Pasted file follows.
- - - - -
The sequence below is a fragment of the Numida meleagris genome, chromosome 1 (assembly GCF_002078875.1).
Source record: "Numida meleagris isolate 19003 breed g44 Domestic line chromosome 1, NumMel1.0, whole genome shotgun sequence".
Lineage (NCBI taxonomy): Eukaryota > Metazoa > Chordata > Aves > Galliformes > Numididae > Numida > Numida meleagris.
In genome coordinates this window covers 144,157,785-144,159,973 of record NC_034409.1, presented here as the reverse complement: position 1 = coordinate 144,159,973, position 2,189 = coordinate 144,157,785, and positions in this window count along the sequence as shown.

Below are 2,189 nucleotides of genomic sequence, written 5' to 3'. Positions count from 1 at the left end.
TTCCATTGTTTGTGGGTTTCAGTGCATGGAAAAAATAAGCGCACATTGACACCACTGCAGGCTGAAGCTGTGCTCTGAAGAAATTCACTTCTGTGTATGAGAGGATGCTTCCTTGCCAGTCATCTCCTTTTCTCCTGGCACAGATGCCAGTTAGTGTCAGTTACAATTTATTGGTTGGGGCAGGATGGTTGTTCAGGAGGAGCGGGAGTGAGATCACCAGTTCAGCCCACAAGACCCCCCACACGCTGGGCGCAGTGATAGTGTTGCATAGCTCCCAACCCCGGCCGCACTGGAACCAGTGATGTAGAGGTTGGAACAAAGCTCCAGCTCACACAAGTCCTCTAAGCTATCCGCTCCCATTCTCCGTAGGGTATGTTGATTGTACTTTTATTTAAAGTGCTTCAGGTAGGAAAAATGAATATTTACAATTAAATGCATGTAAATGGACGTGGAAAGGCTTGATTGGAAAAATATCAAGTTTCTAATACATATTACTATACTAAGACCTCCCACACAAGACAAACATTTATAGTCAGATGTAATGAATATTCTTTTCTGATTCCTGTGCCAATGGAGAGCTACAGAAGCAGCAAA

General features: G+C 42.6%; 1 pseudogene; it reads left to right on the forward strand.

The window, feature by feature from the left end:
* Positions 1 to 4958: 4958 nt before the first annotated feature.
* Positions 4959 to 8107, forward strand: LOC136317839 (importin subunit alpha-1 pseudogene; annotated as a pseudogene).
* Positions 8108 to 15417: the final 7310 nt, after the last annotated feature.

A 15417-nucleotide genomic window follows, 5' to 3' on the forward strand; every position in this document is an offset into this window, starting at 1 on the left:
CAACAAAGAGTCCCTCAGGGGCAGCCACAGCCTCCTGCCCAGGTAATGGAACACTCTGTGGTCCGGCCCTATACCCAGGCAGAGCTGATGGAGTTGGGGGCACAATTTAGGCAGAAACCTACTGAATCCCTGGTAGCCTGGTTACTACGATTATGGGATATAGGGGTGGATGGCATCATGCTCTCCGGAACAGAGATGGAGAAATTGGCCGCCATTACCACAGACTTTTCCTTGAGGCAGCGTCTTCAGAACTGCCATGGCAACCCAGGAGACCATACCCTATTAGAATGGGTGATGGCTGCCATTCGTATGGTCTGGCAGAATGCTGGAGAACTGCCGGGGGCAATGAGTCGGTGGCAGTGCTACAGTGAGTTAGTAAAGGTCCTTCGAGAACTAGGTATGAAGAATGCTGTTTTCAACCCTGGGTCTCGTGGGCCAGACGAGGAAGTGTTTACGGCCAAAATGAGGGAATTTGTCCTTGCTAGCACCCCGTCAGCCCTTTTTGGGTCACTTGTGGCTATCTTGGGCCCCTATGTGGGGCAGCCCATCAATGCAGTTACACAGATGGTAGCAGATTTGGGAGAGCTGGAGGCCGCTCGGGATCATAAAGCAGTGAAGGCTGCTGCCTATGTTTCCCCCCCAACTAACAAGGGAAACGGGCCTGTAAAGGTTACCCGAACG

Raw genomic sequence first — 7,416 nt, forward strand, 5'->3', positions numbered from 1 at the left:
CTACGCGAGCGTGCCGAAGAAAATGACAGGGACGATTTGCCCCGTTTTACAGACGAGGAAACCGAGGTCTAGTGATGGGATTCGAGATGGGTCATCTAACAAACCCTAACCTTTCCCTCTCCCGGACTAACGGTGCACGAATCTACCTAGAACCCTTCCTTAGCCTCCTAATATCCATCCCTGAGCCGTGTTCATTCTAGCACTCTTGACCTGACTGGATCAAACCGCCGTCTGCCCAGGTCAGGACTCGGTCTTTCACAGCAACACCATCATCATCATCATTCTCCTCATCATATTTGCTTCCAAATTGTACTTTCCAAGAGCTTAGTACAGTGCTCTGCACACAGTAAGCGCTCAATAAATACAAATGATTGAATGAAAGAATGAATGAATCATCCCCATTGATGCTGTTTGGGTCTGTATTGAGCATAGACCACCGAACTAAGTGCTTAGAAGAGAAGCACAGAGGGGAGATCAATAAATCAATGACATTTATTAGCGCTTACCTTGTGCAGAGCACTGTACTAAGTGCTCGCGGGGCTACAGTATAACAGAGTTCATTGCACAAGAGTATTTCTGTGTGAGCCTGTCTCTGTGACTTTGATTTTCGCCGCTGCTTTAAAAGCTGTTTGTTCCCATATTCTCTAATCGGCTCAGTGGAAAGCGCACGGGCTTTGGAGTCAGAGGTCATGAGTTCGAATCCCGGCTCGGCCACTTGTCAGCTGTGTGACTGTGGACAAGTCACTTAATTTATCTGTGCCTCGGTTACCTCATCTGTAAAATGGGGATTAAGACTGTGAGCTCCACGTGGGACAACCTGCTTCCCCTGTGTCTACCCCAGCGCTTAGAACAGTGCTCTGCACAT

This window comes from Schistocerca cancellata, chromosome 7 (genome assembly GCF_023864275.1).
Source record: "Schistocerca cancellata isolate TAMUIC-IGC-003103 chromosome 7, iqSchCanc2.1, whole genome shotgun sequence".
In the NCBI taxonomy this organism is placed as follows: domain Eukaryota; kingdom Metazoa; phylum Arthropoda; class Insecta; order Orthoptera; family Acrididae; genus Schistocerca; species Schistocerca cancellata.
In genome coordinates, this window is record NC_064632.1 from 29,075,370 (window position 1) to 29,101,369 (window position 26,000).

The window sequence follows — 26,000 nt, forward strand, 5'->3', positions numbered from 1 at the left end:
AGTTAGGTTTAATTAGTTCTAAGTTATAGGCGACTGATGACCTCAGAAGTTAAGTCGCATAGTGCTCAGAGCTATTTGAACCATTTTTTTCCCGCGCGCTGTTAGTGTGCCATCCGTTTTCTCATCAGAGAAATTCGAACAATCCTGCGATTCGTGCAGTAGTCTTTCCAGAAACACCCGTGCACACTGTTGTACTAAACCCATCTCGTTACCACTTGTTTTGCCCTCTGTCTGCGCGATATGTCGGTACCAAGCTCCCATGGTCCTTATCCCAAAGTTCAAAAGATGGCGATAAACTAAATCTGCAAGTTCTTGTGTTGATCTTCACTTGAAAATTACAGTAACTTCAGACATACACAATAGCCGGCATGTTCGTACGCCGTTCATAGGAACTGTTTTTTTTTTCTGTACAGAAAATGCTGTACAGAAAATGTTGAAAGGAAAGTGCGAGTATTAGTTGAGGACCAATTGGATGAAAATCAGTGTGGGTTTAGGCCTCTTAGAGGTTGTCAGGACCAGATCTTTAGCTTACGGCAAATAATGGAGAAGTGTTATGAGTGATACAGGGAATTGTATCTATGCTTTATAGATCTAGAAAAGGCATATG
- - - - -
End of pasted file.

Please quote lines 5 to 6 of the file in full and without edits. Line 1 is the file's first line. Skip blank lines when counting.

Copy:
Below are 2,189 nucleotides of genomic sequence, written 5' to 3'. Positions count from 1 at the left end.
TTCCATTGTTTGTGGGTTTCAGTGCATGGAAAAAATAAGCGCACATTGACACCACTGCAGGCTGAAGCTGTGCTCTGAAGAAATTCACTTCTGTGTATGAGAGGATGCTTCCTTGCCAGTCATCTCCTTTTCTCCTGGCACAGATGCCAGTTAGTGTCAGTTACAATTTATTGGTTGGGGCAGGATGGTTGTTCAGGAGGAGCGGGAGTGAGATCACCAGTTCAGCCCACAAGACCCCCCACACGCTGGGCGCAGTGATAGTGTTGCATAGCTCCCAACCCCGGCCGCACTGGAACCAGTGATGTAGAGGTTGGAACAAAGCTCCAGCTCACACAAGTCCTCTAAGCTATCCGCTCCCATTCTCCGTAGGGTATGTTGATTGTACTTTTATTTAAAGTGCTTCAGGTAGGAAAAATGAATATTTACAATTAAATGCATGTAAATGGACGTGGAAAGGCTTGATTGGAAAAATATCAAGTTTCTAATACATATTACTATACTAAGACCTCCCACACAAGACAAACATTTATAGTCAGATGTAATGAATATTCTTTTCTGATTCCTGTGCCAATGGAGAGCTACAGAAGCAGCAAA